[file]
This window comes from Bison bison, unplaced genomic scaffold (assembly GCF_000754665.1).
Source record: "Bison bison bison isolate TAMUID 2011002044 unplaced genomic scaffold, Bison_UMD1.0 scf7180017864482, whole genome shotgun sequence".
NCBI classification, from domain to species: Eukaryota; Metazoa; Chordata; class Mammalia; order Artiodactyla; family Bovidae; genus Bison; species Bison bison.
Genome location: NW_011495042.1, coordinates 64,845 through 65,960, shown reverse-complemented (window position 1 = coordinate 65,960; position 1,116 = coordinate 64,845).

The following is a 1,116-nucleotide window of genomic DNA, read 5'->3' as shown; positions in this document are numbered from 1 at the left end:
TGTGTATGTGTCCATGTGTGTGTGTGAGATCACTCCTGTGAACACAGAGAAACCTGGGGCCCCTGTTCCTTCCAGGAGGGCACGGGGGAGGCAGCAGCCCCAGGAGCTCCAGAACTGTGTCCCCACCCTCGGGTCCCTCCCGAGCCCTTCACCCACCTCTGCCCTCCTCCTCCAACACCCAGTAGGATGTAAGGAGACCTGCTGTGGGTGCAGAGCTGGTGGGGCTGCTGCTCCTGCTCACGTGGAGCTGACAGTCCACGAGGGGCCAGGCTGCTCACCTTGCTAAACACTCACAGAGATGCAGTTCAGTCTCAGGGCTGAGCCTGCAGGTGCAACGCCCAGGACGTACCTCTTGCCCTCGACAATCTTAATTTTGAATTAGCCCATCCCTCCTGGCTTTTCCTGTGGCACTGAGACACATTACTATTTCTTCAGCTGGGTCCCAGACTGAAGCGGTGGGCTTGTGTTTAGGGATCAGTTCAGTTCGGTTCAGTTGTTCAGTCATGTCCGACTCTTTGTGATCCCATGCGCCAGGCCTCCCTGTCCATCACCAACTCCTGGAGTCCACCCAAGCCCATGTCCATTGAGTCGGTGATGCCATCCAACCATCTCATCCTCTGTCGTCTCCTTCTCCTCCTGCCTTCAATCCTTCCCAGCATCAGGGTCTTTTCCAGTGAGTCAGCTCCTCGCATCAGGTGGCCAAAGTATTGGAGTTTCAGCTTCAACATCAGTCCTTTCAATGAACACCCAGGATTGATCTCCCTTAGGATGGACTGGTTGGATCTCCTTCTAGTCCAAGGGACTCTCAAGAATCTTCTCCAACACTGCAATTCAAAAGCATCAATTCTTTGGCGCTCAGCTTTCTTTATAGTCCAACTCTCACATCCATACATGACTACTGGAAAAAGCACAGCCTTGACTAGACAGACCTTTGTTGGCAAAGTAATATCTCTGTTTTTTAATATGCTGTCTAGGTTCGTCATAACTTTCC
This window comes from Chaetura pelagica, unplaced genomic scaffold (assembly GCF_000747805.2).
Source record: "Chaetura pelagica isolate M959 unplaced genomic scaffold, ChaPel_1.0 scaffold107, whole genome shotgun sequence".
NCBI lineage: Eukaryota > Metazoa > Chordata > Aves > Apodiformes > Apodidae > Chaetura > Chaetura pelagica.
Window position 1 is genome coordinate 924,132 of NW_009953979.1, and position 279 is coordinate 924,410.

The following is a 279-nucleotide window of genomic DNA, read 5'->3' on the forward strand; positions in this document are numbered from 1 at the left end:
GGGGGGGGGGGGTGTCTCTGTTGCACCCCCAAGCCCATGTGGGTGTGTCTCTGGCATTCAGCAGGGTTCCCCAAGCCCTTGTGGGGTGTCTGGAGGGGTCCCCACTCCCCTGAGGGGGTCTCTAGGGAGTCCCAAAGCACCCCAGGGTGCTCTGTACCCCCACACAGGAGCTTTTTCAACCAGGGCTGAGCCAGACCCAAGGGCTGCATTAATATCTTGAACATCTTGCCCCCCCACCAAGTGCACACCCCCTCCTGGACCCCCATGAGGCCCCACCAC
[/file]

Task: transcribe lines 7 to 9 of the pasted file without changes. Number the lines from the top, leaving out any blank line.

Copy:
This window comes from Chaetura pelagica, unplaced genomic scaffold (assembly GCF_000747805.2).
Source record: "Chaetura pelagica isolate M959 unplaced genomic scaffold, ChaPel_1.0 scaffold107, whole genome shotgun sequence".
NCBI lineage: Eukaryota > Metazoa > Chordata > Aves > Apodiformes > Apodidae > Chaetura > Chaetura pelagica.